/White House vows to start doling out emergency loans to small businesses this week

White House vows to start doling out emergency loans to small businesses this week

Mandel Ngan/AFP via Getty Images

Treasury Secretary Steven Mnuchin says an emergency loan program for small businesses should be up and running by Friday.

Trump administration officials vow to launch a massive new loan program for small businesses by Friday in a frenetic effort to prevent them from laying off workers or going out of business as the coronavirus pandemic shuts down large segments of the economy.

The $2 trillion bipartisan financial-rescue package signed by President Trump two days ago includes $350 billion in desperately needed relief for small-company operators whose sales have plunged or whose businesses have been ordered closed. Many could fail if the widespread disruptions to the economy persist for more than a month.

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The size of the loans are largely conditioned on how many workers a small business retains or rehires. Those with fewer than 500 workers can apply for up to $10 million in loans to pay employees, cover rent and meet other costs for up to two months. The loans would be entirely forgiven for small companies that meet government requirements.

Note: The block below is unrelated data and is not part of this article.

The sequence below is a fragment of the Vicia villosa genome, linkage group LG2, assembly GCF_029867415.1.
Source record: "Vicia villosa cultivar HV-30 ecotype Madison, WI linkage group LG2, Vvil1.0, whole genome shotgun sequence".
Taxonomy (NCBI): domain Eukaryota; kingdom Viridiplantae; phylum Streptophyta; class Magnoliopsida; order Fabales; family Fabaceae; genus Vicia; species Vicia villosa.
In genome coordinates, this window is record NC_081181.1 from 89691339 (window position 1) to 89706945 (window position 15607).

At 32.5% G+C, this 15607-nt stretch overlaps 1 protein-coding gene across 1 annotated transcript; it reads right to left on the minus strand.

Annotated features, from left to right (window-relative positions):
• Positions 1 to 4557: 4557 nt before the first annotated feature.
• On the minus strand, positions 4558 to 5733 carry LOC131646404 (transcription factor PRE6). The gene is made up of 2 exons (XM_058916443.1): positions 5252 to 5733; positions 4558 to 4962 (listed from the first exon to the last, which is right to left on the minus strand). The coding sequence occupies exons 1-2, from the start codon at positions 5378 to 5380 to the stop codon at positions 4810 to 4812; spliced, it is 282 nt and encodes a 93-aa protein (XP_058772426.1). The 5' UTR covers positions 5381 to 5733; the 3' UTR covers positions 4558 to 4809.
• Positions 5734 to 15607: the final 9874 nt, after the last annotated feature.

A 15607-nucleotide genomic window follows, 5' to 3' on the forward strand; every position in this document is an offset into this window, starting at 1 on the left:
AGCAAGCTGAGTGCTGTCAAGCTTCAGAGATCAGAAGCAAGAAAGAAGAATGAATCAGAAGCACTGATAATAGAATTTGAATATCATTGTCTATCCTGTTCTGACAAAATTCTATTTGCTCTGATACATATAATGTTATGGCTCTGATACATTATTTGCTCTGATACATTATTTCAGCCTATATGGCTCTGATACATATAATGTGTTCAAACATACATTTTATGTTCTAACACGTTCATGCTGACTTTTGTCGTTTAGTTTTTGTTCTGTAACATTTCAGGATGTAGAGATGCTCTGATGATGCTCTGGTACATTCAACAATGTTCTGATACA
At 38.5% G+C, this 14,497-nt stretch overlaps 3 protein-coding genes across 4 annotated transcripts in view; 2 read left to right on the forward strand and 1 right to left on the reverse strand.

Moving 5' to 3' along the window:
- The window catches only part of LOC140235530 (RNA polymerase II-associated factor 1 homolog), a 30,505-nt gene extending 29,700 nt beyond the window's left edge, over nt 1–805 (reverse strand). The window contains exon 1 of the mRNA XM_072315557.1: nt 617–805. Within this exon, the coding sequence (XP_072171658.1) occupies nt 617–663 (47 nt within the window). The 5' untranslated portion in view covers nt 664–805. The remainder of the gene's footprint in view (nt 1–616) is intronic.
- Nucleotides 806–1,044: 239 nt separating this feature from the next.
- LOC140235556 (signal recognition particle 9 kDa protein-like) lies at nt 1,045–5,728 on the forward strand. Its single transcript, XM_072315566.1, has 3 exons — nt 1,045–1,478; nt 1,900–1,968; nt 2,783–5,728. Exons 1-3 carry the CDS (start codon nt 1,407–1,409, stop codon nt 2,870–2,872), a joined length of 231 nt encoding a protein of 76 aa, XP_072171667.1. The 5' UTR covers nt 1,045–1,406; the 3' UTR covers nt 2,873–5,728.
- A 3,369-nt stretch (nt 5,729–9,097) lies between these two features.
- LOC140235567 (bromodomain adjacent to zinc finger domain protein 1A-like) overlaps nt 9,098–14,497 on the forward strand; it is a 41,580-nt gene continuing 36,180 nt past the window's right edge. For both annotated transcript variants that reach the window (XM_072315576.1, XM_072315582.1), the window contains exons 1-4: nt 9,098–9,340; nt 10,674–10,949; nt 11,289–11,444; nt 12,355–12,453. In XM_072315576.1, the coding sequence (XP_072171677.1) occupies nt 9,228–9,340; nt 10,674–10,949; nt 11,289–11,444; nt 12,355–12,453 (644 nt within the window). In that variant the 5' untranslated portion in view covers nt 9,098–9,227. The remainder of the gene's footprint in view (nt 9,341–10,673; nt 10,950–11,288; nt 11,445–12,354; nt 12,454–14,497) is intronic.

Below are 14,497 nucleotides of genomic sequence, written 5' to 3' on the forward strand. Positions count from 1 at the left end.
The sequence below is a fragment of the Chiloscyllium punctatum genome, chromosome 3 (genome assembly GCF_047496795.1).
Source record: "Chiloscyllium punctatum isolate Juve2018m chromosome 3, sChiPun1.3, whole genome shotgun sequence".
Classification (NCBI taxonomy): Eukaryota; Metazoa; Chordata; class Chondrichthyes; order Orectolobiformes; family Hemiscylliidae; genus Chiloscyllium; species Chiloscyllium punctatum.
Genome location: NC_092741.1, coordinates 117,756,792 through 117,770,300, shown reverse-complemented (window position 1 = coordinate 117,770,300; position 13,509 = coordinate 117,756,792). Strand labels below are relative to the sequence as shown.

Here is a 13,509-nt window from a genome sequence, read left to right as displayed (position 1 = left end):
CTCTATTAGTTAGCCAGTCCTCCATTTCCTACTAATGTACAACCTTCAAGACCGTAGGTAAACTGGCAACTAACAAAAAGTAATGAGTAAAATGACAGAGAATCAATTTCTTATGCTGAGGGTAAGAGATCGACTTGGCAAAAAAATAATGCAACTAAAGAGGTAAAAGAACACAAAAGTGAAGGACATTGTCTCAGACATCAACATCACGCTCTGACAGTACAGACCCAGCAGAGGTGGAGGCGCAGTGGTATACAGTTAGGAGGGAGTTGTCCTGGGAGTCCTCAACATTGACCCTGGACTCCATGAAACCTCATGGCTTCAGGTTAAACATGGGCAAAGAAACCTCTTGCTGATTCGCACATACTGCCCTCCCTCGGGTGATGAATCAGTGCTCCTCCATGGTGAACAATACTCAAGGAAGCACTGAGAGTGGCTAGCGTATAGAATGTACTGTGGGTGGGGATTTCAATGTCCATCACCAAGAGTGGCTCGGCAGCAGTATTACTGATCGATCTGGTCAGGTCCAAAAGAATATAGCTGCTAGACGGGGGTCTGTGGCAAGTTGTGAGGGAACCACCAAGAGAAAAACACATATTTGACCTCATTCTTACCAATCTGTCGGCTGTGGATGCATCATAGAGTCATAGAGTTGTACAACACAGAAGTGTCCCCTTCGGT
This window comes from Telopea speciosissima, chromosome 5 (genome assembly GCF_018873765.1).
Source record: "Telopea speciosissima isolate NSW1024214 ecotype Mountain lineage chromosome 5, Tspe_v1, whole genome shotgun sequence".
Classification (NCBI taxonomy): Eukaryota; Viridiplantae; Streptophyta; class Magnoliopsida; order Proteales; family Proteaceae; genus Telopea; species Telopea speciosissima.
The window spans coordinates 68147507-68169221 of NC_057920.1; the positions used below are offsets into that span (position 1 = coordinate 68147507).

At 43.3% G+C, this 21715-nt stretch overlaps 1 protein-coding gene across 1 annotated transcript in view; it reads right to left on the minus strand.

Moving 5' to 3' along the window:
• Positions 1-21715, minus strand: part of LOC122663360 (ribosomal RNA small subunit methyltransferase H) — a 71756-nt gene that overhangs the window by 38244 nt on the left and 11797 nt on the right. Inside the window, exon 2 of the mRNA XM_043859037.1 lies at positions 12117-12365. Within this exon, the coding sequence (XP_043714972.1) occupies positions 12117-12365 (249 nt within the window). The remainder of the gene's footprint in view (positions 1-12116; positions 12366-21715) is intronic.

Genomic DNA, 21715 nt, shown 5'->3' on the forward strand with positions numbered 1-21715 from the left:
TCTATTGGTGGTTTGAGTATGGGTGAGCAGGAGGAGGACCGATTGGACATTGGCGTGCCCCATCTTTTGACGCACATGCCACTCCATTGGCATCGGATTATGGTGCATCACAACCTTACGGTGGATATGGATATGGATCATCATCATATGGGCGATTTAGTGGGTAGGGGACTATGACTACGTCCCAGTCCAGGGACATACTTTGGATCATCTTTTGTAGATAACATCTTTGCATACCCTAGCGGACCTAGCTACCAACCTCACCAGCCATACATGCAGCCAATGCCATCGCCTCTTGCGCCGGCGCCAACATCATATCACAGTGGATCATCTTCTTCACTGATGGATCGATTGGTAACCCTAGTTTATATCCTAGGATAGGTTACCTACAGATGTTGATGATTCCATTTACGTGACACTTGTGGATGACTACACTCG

“So we encourage people to do that and get them back to work,” said U.S. Treasury Secretary Steven Mnuchin said in an interview Sunday on the CBS program “Face the Nation.”

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Mnuchin and the president’s top economic adviser, Larry Kudlow, both said on Sunday they intend to start the emergency loan program on Friday, an ambitious timetable for a government whose response during the coronavirus crisis has at times been tardy.

The White House is working with the Federal Reserve and the Small Business Administration to set up the program, accelerate the approval process and start doling out the money. Details are still being worked out.

By and large, the loans would be available to businesses with fewer than 500 workers that keep workers on their payrolls. Companies that have laid off employees would still be eligible if they rehire them, though the amount of money available would depend on how many they kept employed.

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Asked how long the crisis would persist, Mnuchin and Kudlow were noncommittal.

“It’s hard to predict anything,” Mnuchin said. “We want to get people back to work as quickly as we can, subject to medical conditions.”

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